FAQ

Frequently Asked Questions

The following questions are those asked on a regular basis by our clients. Any reference to the Fire Safety Order means the Regulatory Reform (Fire Safety) Order 2005 implemented in October 2006. We hope the answers are of assistance to you. Should you require further information please do not hesitate to contact us by email at
[email protected]

Q: Do I need to have a fire risk assessment if I already have a fire certificate for my building?

A: Yes, you will need to carry out a fire risk assessment. Your Fire Certificate, issued under the Fire Precautions Act 1971 which has been repealed, is no longer valid. However, a fairly recent Fire Certificate for a recently constructed building will be a good starting point for your Fire Risk Assessment.

Where you occupy a building with a fire certificate issued a number of years ago it is unlikely that the provisions made will meet current requirements. One of the failings of the Fire Precautions Act was that where no alterations were made to a building or its use the Fire Authority could not require owners/occupiers to upgrade systems to meet current standards or put in place measures to prevent fires occurring in the first place.

Q:Who is competent to assist me in carrying out my duties under the Fire Safety Order?

A:The term 'competent person' is contained within three articles of the Order. These deal with fire fighting and fire detection; procedures for serious and imminent danger and for danger areas; and safety assistance.

In each case the term is explained as referring to a person who '… has sufficient training and experience or knowledge and other qualities …' to implement the requirements of the article.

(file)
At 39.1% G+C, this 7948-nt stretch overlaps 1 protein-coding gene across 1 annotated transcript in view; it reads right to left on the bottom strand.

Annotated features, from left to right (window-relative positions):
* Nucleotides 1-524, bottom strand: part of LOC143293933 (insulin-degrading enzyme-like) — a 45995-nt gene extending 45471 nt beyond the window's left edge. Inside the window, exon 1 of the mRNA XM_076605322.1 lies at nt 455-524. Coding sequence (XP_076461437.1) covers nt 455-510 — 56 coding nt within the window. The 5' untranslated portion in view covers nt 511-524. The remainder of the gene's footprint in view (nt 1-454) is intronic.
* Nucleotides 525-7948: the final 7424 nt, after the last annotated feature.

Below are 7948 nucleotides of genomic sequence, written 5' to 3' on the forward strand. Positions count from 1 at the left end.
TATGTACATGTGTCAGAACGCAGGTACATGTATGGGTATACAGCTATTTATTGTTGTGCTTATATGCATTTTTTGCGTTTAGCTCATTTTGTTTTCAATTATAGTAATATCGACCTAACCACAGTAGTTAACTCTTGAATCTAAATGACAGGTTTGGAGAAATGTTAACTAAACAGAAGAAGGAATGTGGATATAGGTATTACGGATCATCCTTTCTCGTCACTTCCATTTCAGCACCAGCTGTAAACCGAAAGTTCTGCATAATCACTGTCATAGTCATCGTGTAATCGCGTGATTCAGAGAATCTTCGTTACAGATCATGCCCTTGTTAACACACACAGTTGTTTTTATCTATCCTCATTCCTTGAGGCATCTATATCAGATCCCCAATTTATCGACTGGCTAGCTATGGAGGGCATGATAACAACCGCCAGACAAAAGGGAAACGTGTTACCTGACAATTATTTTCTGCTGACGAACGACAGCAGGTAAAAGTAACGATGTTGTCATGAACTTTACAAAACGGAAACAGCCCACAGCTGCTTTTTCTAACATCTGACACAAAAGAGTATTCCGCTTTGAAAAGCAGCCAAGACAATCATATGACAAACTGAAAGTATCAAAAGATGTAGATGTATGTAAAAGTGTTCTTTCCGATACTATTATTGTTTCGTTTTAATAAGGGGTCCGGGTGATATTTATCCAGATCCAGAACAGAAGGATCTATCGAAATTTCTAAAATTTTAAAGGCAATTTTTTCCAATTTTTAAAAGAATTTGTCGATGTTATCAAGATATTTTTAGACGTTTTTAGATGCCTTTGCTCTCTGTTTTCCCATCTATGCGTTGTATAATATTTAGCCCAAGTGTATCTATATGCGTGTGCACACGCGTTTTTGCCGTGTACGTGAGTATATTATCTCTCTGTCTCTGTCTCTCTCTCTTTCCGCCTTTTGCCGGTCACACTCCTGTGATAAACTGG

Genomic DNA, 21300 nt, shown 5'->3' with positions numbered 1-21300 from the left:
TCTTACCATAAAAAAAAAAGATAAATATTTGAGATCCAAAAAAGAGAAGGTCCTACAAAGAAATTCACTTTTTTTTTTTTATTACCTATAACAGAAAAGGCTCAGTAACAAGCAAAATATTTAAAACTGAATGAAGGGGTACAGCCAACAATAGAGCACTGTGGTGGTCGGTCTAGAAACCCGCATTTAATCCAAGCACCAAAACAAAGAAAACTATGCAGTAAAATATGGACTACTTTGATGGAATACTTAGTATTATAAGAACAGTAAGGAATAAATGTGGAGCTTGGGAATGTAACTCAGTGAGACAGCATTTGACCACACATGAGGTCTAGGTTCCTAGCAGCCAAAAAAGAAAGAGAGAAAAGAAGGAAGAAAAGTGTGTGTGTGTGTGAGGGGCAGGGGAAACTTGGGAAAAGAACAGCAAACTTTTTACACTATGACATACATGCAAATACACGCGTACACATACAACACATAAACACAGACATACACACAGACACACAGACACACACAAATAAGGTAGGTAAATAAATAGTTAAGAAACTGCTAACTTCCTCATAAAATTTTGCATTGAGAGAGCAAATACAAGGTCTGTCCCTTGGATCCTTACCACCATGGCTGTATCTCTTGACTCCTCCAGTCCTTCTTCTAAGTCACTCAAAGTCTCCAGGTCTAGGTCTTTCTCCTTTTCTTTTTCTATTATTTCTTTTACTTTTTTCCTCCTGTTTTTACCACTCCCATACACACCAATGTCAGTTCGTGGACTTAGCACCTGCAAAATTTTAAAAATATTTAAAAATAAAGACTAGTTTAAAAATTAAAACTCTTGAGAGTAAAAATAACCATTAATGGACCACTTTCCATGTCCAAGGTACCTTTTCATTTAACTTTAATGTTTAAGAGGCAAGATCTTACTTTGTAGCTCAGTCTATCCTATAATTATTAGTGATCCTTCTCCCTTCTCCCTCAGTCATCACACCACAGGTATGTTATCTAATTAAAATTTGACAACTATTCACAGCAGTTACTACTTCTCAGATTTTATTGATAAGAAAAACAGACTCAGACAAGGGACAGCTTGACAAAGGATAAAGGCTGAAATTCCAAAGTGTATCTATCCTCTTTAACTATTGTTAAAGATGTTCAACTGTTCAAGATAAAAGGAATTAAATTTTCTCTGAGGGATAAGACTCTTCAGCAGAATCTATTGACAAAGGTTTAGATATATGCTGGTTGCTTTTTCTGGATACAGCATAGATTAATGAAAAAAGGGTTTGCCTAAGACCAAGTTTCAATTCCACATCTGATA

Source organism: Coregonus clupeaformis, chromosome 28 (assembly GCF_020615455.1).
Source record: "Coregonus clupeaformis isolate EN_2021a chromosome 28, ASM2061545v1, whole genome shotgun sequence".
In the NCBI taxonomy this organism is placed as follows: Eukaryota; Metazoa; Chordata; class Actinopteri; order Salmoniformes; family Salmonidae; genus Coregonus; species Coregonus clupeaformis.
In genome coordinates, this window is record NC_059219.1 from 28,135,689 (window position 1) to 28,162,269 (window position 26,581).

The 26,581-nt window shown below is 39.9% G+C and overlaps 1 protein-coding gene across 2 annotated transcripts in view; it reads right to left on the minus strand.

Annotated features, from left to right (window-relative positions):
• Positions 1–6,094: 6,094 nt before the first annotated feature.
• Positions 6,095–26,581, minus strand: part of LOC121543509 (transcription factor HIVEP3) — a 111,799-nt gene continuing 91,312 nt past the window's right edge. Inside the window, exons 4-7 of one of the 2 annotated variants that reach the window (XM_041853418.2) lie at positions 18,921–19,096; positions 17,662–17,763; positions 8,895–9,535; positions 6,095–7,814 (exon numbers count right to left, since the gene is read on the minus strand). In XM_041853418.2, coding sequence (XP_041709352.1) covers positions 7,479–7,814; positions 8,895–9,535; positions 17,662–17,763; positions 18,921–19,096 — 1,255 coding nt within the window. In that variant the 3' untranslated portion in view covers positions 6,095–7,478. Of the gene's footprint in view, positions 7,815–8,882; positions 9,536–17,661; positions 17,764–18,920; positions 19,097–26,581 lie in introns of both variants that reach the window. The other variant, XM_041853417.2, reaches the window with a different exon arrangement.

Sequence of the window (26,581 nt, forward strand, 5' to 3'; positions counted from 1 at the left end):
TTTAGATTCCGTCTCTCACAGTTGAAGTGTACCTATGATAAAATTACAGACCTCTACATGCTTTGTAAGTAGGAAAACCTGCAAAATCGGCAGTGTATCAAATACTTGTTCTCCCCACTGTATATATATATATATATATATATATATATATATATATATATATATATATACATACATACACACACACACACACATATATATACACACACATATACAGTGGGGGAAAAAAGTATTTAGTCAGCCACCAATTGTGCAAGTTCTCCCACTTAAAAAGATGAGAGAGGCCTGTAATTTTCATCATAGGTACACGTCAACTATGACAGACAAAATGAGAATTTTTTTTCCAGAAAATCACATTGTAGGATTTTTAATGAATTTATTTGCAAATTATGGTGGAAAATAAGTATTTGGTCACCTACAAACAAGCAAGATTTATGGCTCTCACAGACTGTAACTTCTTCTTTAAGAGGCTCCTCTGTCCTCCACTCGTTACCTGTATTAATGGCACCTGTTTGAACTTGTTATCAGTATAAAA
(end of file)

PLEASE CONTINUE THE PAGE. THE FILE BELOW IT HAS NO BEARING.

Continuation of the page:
Q: How often should I carry out a fire risk assessment?

You should keep your fire risk assessment under regular review as risks may change over time.

If you make changes to your premises, you should ensure that the assessment and risk management plan remains current.

Q: What happens if I share my premises with others?

If you share a building with others, you will need to co-ordinate your risk management plan with them.

If your plan changes as a result of a review or changes you made to your premises over time, you will need to share the revised risk management plan with others who share the premises.

Q: Am I responsible if my fire safety equipment fails?

Under the Fire Safety Order all fire precautions must be maintained in efficient working order and good repair so if any failure is due to lack of maintenance, then you could be held responsible. Where maintenance contracts exist for the equipment, the enforcers may take action against the contractor.

You should, however, have a contingency in place for life safety systems failure.

Q:How often will my premises be inspected by the Fire and Rescue Service?

A: Fire and rescue authorities determine how their resources will be deployed over the range of duties including inspection. This is done by means of an integrated risk management approach that involves the authority setting out an assessment of local risk to life in the event of fire (and other emergency incidents) and how it is going to deploy its resources to address the above risks and improve the safety of the local community. Low risk premises will be inspected rarely unless a fire incident occurs, or a complaint is received which will trigger an inspection to confirm that the requirements of the Fire Safety Order are being met.


Q: What are the fire hazards which need to be taken into account in a fire risk assessment?

A: Significant fire hazards in the room or area under review should include: -

Combustible materials, e.g. large quantities of paper, fabrics, plastics etc.
Flammable liquids and gases, e.g. paints, thinners, LPG and aerosol cans.
Ignition sources e.g. naked flames, portable heaters, smoking materials, electrical appliances.
Consider also the type of insulation involved or used in cavities, roof voids etc. Combustible material may not always be visible, e.g. insulated core wall and roof panels.

Related resources

Regulatory Reform (Fire Safety) Order 2005